ADU aims to foster new entrepreneurs with a step by step look at what is necessary to start up their ideas.
Classes for would-be businesspeople start at Abu Dhabi University
ABU DHABI // A new custom-made course that passes hands-on experience to would-be entrepreneurs is the latest addition to Abu Dhabi University's (ADU) plan of creating a culture of young businesspeople to advance the capital's 2030 economic vision.
The producers of this new course call what they do "directing business incubators" - showing students how to start up a business, from the kernel of an idea to opening the shop doors.
Rima Shaban, the operations manager of ADU's Innovation and Entrepreneurship Centre, said: "We have the right to customise the content [of the course] to fit the local business, economic and legal environment, and we are trying to transfer our experience to the students."
Professor Mark Bradley, who teaches the course, which is called "Starting a Business", said: "To make sure that some of the content is originally supplied by the course, we've put our own spin and our own information - I was doing this for over 20 years."
Ms Shaban and Prof Bradley have plenty of experience in directing business incubators, and they are helping students create their own business plans through the interactive course, with the ultimate aim of creating strong small and medium-sized enterprises.
Professor Bradley said: "I think it's a good course, as its information is tailored to the local Abu Dhabi environment, and also to the UAE as a whole. It's different to set up a business in Abu Dhabi than in Dubai for instance."
Launched last month, the classes look at the "pre-incubation phase" - what's needed to get started - and will run until January 29.
ADU is planning to set up two new courses, "Growing a Business" and "I-exec", along with an online course in the coming months.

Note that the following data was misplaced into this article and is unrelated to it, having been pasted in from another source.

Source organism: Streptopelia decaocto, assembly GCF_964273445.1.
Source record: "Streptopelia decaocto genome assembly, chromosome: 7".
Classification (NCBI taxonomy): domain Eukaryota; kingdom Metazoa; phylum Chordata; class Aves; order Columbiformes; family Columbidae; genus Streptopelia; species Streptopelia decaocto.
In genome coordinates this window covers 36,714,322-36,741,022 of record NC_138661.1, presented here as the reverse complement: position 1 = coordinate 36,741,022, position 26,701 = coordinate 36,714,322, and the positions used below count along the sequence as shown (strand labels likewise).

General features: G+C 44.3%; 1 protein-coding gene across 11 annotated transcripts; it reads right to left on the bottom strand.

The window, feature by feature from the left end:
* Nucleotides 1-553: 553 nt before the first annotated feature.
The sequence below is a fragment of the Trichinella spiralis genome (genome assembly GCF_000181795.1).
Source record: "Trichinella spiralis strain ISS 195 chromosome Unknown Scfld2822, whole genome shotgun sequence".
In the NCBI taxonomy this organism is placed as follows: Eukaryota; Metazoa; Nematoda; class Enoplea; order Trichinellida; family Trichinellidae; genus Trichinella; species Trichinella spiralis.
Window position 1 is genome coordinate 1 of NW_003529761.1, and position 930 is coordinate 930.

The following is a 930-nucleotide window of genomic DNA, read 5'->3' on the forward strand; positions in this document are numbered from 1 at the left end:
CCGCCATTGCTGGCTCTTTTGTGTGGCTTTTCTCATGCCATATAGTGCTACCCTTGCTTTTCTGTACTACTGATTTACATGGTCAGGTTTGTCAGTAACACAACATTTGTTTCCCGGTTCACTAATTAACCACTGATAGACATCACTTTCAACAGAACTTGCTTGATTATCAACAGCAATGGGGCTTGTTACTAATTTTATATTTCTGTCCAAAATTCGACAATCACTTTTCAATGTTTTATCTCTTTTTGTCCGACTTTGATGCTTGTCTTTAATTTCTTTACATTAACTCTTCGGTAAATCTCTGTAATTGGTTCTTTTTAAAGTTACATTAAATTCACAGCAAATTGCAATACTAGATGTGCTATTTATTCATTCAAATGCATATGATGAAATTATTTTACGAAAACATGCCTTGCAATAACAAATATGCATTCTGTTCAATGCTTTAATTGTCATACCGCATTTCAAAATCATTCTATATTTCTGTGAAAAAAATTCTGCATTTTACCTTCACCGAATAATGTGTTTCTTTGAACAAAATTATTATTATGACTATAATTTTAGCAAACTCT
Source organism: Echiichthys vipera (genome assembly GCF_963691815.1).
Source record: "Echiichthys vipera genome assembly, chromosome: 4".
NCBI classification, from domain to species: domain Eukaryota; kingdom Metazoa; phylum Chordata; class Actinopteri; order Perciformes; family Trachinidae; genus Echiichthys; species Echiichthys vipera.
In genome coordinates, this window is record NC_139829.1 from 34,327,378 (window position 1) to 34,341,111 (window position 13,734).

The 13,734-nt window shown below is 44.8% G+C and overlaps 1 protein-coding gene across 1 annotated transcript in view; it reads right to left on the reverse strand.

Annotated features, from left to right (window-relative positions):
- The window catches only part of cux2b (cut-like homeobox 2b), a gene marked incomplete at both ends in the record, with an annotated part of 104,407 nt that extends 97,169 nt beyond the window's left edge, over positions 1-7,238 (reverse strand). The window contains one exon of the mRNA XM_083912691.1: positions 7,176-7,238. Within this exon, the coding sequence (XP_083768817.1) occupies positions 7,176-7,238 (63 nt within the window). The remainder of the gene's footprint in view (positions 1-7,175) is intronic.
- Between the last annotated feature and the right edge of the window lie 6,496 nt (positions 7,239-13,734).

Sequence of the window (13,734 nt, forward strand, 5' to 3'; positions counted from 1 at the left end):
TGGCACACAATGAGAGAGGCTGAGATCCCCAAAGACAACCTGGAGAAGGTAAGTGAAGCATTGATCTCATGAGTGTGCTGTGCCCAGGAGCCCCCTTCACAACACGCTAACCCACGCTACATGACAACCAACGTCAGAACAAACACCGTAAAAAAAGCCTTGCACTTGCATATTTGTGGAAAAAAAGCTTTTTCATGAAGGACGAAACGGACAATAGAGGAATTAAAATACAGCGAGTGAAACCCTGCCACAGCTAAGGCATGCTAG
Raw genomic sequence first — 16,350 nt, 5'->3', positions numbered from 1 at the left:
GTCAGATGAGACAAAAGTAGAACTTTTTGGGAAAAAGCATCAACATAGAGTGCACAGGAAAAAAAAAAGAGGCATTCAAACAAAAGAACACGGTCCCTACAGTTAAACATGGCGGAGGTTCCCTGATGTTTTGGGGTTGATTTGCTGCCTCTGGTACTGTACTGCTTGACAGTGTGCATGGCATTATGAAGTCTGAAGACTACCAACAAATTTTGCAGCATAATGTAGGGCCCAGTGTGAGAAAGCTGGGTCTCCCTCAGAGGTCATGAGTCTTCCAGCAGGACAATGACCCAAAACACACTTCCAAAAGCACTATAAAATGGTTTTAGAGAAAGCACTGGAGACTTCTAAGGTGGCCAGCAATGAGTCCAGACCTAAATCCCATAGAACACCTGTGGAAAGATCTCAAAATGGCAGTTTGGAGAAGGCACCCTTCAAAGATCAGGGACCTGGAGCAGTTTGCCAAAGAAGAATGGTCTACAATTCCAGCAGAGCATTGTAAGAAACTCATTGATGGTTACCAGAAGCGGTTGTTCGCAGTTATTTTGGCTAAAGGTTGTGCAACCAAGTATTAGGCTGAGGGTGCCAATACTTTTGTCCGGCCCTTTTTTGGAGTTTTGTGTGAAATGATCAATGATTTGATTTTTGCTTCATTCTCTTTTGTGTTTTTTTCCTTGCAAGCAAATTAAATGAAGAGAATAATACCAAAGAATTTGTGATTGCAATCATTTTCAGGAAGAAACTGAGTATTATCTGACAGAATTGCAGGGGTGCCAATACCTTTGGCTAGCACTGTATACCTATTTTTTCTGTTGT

A class on the next phase, or "full incubation", is expected to begin next year.
"We're using this course to promote the idea of entrepreneurship and to make people think that it's not something impossible," said Ms Shaban.
"I think people here are very entrepreneurial and they are willing to start their own business, but they need guidance for research and education on the skills to start in the right way."
The Cisco Entrepreneur Institute is also a part of this phase of the programme at ADU. "We thought that having a curriculum that is well tried and implemented in other places is very good for the centre," Ms Shaban said.
ADU also introduces students in the course to potential investors, and has partnered with the Khalifa Fund, which offers support to develop small and medium-sized enterprises.
"We are not looking to offer a ready-made curriculum; we want to offer the UAE experience in this course," Ms Shaban said.
"Entrepreneurship is not about certificates, it's more about what you can implement and how you implement it."
The classes contain up to 20 students each and run for 44 hours over six weeks, with classes each Saturday. Courses are open to all.
Mubarak al Mansouri, a 27-year-old Emirati who graduated from ADU two years ago with a degree in business administration, is hoping to start an Indian/European restaurant in his hometown of Al Ain by the end of the course.
"They help you do what you want, step by step, through every process, and it helps your company stand on its feet," said Mr al Mansouri. "They provide you with trustworthy contacts, control with your budget and directions. They're small things that we need to know and it's really something to rely on."
Omer Lopez, a 23-year-old Portuguese student living in Khalifa City, plans on opening his own consultancy firm in Abu Dhabi.
"My instructor, Mark, already has experience in studying businesses and how to run them successfully, so not only does he support us with theory but he provides us with practical advice," said Mr Lopez, a final-year marketing student at ADU.